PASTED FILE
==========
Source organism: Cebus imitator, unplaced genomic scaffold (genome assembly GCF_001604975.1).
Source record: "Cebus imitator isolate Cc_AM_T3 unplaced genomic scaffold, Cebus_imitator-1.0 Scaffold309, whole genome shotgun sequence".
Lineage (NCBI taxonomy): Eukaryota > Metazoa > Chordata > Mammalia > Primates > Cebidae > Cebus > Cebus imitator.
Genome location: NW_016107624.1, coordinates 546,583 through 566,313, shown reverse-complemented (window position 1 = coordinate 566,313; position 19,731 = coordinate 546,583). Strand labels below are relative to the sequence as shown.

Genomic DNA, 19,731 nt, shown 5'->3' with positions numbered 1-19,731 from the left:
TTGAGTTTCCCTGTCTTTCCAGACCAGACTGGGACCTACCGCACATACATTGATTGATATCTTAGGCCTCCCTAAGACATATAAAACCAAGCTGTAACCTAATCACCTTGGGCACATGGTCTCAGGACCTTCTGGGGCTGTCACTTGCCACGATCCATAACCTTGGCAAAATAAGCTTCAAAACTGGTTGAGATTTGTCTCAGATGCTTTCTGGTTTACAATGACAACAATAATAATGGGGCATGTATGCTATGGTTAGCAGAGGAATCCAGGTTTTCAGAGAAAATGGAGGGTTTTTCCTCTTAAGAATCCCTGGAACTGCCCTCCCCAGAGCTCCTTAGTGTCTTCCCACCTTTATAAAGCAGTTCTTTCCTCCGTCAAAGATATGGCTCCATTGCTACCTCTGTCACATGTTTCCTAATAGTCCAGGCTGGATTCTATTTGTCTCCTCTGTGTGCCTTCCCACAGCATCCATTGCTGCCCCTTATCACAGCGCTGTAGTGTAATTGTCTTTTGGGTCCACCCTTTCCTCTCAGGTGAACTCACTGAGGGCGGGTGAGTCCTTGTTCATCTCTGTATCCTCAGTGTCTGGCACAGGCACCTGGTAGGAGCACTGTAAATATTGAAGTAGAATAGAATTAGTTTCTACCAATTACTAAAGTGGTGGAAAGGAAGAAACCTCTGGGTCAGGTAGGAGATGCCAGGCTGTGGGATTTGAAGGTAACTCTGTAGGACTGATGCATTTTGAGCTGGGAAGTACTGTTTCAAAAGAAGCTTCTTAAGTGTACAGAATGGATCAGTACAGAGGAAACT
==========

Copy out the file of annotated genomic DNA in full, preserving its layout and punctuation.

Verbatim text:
Source organism: Cebus imitator, unplaced genomic scaffold (genome assembly GCF_001604975.1).
Source record: "Cebus imitator isolate Cc_AM_T3 unplaced genomic scaffold, Cebus_imitator-1.0 Scaffold309, whole genome shotgun sequence".
Lineage (NCBI taxonomy): Eukaryota > Metazoa > Chordata > Mammalia > Primates > Cebidae > Cebus > Cebus imitator.
Genome location: NW_016107624.1, coordinates 546,583 through 566,313, shown reverse-complemented (window position 1 = coordinate 566,313; position 19,731 = coordinate 546,583). Strand labels below are relative to the sequence as shown.

Genomic DNA, 19,731 nt, shown 5'->3' with positions numbered 1-19,731 from the left:
TTGAGTTTCCCTGTCTTTCCAGACCAGACTGGGACCTACCGCACATACATTGATTGATATCTTAGGCCTCCCTAAGACATATAAAACCAAGCTGTAACCTAATCACCTTGGGCACATGGTCTCAGGACCTTCTGGGGCTGTCACTTGCCACGATCCATAACCTTGGCAAAATAAGCTTCAAAACTGGTTGAGATTTGTCTCAGATGCTTTCTGGTTTACAATGACAACAATAATAATGGGGCATGTATGCTATGGTTAGCAGAGGAATCCAGGTTTTCAGAGAAAATGGAGGGTTTTTCCTCTTAAGAATCCCTGGAACTGCCCTCCCCAGAGCTCCTTAGTGTCTTCCCACCTTTATAAAGCAGTTCTTTCCTCCGTCAAAGATATGGCTCCATTGCTACCTCTGTCACATGTTTCCTAATAGTCCAGGCTGGATTCTATTTGTCTCCTCTGTGTGCCTTCCCACAGCATCCATTGCTGCCCCTTATCACAGCGCTGTAGTGTAATTGTCTTTTGGGTCCACCCTTTCCTCTCAGGTGAACTCACTGAGGGCGGGTGAGTCCTTGTTCATCTCTGTATCCTCAGTGTCTGGCACAGGCACCTGGTAGGAGCACTGTAAATATTGAAGTAGAATAGAATTAGTTTCTACCAATTACTAAAGTGGTGGAAAGGAAGAAACCTCTGGGTCAGGTAGGAGATGCCAGGCTGTGGGATTTGAAGGTAACTCTGTAGGACTGATGCATTTTGAGCTGGGAAGTACTGTTTCAAAAGAAGCTTCTTAAGTGTACAGAATGGATCAGTACAGAGGAAACT